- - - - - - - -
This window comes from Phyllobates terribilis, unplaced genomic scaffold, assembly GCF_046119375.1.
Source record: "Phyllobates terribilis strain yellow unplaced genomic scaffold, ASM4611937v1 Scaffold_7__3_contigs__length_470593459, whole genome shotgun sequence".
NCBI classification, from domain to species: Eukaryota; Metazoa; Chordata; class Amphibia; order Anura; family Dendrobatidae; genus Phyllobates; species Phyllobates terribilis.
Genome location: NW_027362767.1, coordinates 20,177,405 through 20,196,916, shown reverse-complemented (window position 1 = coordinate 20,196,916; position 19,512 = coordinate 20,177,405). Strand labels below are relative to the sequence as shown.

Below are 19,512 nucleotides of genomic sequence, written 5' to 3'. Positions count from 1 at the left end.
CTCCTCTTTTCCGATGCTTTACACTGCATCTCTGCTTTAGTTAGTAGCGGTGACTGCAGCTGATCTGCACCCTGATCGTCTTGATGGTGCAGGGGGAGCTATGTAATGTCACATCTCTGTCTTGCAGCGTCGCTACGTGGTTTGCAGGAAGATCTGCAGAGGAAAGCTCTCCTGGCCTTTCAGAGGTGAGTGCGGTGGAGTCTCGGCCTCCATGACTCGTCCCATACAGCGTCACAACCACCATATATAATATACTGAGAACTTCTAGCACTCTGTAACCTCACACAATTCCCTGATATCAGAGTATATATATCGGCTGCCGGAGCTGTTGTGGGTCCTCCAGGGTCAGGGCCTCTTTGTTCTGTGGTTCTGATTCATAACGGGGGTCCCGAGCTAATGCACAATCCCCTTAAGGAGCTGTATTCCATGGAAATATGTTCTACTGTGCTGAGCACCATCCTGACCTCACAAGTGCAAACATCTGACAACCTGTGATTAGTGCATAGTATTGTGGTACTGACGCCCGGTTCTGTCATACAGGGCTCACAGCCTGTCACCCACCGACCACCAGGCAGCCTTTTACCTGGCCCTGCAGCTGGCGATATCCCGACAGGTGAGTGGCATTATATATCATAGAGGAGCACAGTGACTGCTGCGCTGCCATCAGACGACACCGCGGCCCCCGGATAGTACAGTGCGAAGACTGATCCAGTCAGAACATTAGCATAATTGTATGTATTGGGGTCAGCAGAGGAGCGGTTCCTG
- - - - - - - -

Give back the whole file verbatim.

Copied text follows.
This window comes from Phyllobates terribilis, unplaced genomic scaffold, assembly GCF_046119375.1.
Source record: "Phyllobates terribilis strain yellow unplaced genomic scaffold, ASM4611937v1 Scaffold_7__3_contigs__length_470593459, whole genome shotgun sequence".
NCBI classification, from domain to species: Eukaryota; Metazoa; Chordata; class Amphibia; order Anura; family Dendrobatidae; genus Phyllobates; species Phyllobates terribilis.
Genome location: NW_027362767.1, coordinates 20,177,405 through 20,196,916, shown reverse-complemented (window position 1 = coordinate 20,196,916; position 19,512 = coordinate 20,177,405). Strand labels below are relative to the sequence as shown.

Below are 19,512 nucleotides of genomic sequence, written 5' to 3'. Positions count from 1 at the left end.
CTCCTCTTTTCCGATGCTTTACACTGCATCTCTGCTTTAGTTAGTAGCGGTGACTGCAGCTGATCTGCACCCTGATCGTCTTGATGGTGCAGGGGGAGCTATGTAATGTCACATCTCTGTCTTGCAGCGTCGCTACGTGGTTTGCAGGAAGATCTGCAGAGGAAAGCTCTCCTGGCCTTTCAGAGGTGAGTGCGGTGGAGTCTCGGCCTCCATGACTCGTCCCATACAGCGTCACAACCACCATATATAATATACTGAGAACTTCTAGCACTCTGTAACCTCACACAATTCCCTGATATCAGAGTATATATATCGGCTGCCGGAGCTGTTGTGGGTCCTCCAGGGTCAGGGCCTCTTTGTTCTGTGGTTCTGATTCATAACGGGGGTCCCGAGCTAATGCACAATCCCCTTAAGGAGCTGTATTCCATGGAAATATGTTCTACTGTGCTGAGCACCATCCTGACCTCACAAGTGCAAACATCTGACAACCTGTGATTAGTGCATAGTATTGTGGTACTGACGCCCGGTTCTGTCATACAGGGCTCACAGCCTGTCACCCACCGACCACCAGGCAGCCTTTTACCTGGCCCTGCAGCTGGCGATATCCCGACAGGTGAGTGGCATTATATATCATAGAGGAGCACAGTGACTGCTGCGCTGCCATCAGACGACACCGCGGCCCCCGGATAGTACAGTGCGAAGACTGATCCAGTCAGAACATTAGCATAATTGTATGTATTGGGGTCAGCAGAGGAGCGGTTCCTG